And of course who can forget Star Jones-Reynolds’s infamous removal from “The View,” now suffering after the loss of out lesbian co-host Rosie O’Donnell. Add to the mix the loss of other black characters on “Grey’s Anatomy” who played Washington’s family members (Diahann Carroll and Richard Roundtree), and you see a disturbing trend at the network. All the black folk are disappearing.

As many who have been following this blogosphere soap opera may know, Jasmyne Cannick has defended Washington (she knows him personally), and has raised a ruckus with both a petition effort to take ABC to task for firing him, and stern admonishment for the network’s programming “blackout.” She also declared that the “white gay mafia” was responsible for Washington’s fate.

Yes, the gay MSM (for what that’s worth) often misses the boat on context and coverage of black gay issues, but I can’t get on this particular train, hitching it to Washington in the same breath, since his behavior on the Grey’s Anatomy set is hardly worth defending regardless of color. When I heard about the original altercation with Dempsey and the rest of the nonsense, my first reaction was “obnoxious diva behavior.”

I have no patience for people who cannot control themselves in the workplace. I don’t care how many charitable organization they belong to or admirable public efforts to tackle HIV/AIDS issues you have under your belt, abusing your co-workers is BS, and it’s tolerated way too often, particularly with artsy creative types, or in the corporate arena, the folks who are gifted in some way that pleases stockholders even as they terrorize their support staff. As I said in my recent post about the firing:

I really don’t understand the controversy — in most workplaces you can be canned for repeated disruptive behavior, and certainly for outbursts for harassing language toward a colleague. The harassment policy of Walt Disney Company, which owns ABC (the show is produced by ABC Studios):

The Walt Disney Company’s policy prohibits employees from harassing any other employee, guest or other person in the course of the company’s business for any reason prohibited by law, including, but not limited to, race, religion, color, sex, sexual orientation, national origin, age, marital status, covered veteran status, mental or physical disability, pregnancy, or any other basis prohibited by state or federal law.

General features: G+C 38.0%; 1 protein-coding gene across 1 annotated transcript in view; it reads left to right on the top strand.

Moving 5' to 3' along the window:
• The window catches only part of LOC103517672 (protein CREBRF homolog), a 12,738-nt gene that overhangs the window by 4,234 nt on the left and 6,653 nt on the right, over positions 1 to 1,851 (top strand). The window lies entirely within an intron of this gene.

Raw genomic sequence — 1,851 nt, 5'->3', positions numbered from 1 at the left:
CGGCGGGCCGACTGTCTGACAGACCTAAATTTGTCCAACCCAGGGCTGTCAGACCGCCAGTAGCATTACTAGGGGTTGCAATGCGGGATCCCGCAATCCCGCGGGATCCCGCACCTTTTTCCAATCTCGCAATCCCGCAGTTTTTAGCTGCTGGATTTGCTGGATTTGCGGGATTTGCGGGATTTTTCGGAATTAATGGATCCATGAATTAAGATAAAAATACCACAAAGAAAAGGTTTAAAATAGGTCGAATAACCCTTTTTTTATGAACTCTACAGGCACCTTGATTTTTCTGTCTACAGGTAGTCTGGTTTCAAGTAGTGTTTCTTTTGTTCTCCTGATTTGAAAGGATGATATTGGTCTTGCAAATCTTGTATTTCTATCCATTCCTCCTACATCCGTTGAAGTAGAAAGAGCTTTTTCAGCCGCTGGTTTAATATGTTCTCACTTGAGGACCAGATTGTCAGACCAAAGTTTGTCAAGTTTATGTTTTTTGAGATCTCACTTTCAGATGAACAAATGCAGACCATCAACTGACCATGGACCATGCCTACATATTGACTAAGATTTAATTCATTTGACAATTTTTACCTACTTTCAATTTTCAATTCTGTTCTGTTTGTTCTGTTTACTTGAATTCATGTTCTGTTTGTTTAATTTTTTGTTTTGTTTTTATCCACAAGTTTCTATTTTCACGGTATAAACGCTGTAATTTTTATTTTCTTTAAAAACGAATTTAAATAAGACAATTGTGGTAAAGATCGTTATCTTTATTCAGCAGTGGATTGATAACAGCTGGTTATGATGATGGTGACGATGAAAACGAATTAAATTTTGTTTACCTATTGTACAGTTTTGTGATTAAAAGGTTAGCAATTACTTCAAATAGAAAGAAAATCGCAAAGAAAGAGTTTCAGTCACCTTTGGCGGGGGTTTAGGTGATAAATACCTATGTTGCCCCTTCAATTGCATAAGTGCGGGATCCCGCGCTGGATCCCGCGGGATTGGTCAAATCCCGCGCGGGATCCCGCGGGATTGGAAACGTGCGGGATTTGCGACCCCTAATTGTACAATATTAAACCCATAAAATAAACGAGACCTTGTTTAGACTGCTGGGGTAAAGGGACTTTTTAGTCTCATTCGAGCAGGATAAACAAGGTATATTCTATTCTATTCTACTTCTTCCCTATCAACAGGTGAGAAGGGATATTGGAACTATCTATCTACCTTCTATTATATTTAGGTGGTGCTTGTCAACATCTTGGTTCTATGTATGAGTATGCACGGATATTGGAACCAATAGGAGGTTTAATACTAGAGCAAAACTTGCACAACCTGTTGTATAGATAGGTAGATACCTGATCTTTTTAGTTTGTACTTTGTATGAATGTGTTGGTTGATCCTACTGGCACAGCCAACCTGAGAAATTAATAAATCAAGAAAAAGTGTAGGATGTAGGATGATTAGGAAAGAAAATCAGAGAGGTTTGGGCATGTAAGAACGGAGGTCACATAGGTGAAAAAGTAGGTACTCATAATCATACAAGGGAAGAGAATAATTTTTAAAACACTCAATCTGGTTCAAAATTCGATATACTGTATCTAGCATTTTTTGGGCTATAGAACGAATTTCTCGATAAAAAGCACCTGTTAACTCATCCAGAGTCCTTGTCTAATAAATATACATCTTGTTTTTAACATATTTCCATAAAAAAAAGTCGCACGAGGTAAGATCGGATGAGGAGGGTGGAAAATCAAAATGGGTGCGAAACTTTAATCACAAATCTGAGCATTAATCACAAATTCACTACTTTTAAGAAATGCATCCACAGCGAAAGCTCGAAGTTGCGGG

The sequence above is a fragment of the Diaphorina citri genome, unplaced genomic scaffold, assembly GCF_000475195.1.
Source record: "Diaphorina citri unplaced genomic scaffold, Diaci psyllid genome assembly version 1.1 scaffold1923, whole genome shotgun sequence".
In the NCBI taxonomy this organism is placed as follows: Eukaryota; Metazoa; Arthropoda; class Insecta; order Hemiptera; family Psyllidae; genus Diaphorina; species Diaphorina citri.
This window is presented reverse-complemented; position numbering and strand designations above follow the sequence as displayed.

The fact that abusive language is tolerated in many workplaces, even those with harassment policies, is another matter. That has to do with politics and power differential  between the parties involved. Sorry to say, egregious behavior is often tolerated when the party is considered too talented and productive to lose, critical to the operation, or is backed by powerful forces within the organization.

Washington’s critical mistake was thinking he had the mojo with the folks in charge to get away with this stunt — and he didn’t. Did race play a part? I have no idea, but when actors play diva and toss the dice, sometimes they lose.

Take Suzanne Somers for instance. When she was playing Chrissy on Three’s Company back in the 70s, she played a role in making the show a massive hit, but she eventually decided to cash in for more money by missing taping for several days. The producers limped through the season and minimized her appearances until her contract ran out, and like Washington they didn’t renew it, replacing her. More recently, a similar thing occurred with the supporting actors on CSI. Jorja Fox and George Eads thought they had more mojo than they had and decided to not report to work for the 2004 season. The producers said they were ready to put out a casting call to replace them and fired them. They ended up skulking back to the set to keep their jobs without the pay raise they desired.

However, none of these people throttled a co-worker or yelled slurs on the set, and they still had their jobs on the chopping block. Washington’s just another in a series of actors who mistakenly thought they were indispensible and didn’t think before acting out. Sometimes those are the breaks in that business — and no one ever said that show business was fair.

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Pam Spaulding

Pam Spaulding